king - looks like this to me......up a buck in first 5 min. down two bucks from high of the day the rest of the day. then up a buck back to even last 5 min...........LOL
Myriad Genetics takes in twice as much revenue from Medicare — $54 million in 2012 — as all other laboratories and similar businesses in Utah combined, according to an analysis of federal data.
Other clinical labs, ambulance services and surgical centers accounted for another $25.6 million that year, according to data provided by the U.S. Centers for Medicare and Medicaid. The data do not include hospitals.
The Obama administration cast the disclosure as part of an effort to make the health care system more transparent. Open-government advocates and journalists have been pressing for release of the data for decades; some doctor groups resisted the release.
The Wall Street Journal, which got advance access to the data, built an interactive graphic that displays the Medicare reimbursement by state, specialty or provider. The top 200 medical providers in Utah took in nearly $160 million in 2012, about half going to doctors and half to other kinds of providers.
Myriad Genetics accounted for a third of the Medicare money billed in Utah because it’s the largest DNA lab in the country, with tests for hereditary breast, ovarian and colon cancer.
And, said spokesman Ron Rogers, Myriad does all of its tests at its Salt Lake City lab instead of having labs in many states, as other national companies have.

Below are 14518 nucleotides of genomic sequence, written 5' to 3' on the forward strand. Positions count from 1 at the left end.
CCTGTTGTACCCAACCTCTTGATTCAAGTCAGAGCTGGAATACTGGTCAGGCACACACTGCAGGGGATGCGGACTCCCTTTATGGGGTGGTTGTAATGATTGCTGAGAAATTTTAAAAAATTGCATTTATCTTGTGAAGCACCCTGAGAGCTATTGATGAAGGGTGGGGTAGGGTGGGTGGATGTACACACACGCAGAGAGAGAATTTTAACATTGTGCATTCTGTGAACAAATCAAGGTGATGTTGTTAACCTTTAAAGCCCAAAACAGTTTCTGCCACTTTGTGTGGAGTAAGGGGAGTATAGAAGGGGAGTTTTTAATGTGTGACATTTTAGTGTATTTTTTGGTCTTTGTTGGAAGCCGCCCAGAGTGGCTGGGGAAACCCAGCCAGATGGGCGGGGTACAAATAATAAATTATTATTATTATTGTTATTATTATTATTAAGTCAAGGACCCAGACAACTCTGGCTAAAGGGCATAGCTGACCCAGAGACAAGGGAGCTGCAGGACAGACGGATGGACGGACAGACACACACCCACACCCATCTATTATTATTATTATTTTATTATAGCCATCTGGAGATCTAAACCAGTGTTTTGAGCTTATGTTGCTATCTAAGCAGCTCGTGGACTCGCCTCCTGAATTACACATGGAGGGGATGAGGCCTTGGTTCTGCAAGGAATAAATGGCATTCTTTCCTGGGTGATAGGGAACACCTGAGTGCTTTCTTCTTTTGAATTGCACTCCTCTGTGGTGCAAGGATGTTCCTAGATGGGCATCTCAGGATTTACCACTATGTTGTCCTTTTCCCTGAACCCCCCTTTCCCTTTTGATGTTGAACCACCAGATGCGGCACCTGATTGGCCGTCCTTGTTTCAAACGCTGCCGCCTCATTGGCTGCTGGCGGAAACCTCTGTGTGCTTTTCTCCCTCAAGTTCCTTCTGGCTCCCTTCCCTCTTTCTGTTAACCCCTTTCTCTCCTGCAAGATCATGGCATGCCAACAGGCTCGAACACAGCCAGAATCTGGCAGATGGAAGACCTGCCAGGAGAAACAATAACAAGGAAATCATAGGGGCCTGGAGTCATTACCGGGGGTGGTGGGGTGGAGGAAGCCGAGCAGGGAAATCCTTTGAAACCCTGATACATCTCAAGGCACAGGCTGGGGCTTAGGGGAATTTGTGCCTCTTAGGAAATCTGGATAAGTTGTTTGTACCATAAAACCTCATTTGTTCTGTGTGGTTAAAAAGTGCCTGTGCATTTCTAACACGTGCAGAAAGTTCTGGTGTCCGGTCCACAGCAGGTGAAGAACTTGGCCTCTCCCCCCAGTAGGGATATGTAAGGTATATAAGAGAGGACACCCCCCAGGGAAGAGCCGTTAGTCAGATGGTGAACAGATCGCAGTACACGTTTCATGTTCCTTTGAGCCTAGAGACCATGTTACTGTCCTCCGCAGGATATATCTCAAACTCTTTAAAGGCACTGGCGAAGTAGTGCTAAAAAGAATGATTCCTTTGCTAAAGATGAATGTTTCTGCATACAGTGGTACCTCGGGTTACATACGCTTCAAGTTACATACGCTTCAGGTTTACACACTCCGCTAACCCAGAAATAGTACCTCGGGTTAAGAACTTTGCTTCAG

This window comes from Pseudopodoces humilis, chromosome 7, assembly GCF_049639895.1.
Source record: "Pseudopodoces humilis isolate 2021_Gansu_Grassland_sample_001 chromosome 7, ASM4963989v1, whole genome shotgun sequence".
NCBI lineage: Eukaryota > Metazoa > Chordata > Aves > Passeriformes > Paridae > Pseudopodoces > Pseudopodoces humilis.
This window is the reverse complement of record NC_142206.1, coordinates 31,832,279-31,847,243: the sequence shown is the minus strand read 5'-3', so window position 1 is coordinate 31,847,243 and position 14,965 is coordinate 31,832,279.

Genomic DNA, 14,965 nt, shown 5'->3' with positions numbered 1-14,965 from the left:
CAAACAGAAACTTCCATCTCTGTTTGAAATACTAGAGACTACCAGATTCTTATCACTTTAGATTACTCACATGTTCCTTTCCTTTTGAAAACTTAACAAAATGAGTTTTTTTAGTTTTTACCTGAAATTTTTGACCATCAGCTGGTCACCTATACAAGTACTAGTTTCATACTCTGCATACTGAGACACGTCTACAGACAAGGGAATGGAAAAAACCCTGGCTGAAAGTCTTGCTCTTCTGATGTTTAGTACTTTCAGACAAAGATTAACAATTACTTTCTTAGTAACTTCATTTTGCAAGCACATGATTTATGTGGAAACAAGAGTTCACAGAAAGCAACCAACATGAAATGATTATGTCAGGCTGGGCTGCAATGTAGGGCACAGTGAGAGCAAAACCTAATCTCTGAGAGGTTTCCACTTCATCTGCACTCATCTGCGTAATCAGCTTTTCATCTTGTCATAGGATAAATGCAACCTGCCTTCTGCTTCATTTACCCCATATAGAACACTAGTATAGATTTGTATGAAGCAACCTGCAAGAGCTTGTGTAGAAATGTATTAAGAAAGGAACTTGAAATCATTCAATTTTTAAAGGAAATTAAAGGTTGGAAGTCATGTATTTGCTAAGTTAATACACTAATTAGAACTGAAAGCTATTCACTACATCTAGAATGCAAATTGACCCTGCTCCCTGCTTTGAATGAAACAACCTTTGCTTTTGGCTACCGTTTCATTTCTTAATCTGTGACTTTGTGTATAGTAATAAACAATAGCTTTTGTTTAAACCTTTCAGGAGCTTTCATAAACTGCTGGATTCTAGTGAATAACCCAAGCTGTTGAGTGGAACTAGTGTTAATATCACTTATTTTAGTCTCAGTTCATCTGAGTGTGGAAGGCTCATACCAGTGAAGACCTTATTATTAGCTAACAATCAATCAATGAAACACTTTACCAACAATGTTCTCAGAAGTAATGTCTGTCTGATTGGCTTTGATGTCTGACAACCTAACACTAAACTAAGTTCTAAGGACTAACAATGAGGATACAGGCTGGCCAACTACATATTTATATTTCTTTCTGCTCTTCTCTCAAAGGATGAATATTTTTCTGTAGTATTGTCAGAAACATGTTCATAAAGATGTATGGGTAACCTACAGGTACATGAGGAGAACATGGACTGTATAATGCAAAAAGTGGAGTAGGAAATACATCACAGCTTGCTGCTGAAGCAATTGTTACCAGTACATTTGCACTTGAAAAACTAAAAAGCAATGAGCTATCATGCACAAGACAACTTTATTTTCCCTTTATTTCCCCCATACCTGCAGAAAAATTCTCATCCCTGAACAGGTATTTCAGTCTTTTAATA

None of the tests that Myriad charges Medicare for costs much: the priciest is $14.07, the data show. But, Rogers explained, genetic sequencing for a single patient can involve hundreds of the tests.
For each patient, for example, the BRCA1 and BRCA1 genetic sequencing tests for breast cancer performed by Myriad cost Medicare $2,767 this year, according to a Securities and Exchange Commission filing this month.
Medicare comprises only about 10 percent of Myriad’s revenue, far less than the 30 percent or 40 percent that other companies in the category report.
Short thesis is dead. Gitbpounded on Zack's table with sledge hammer! Amazing level of confidence in upward movement from here. Could spark the squoooeeeeewwze!
Amazing.. now going from pounding table to hitting it with a sledge hammer. Never seen this level of confidence.seventh time in a few weeks!! Twice in 2 days!! Strong buy#1 rated...Investors are betting against Myriad (MYGN), Should You?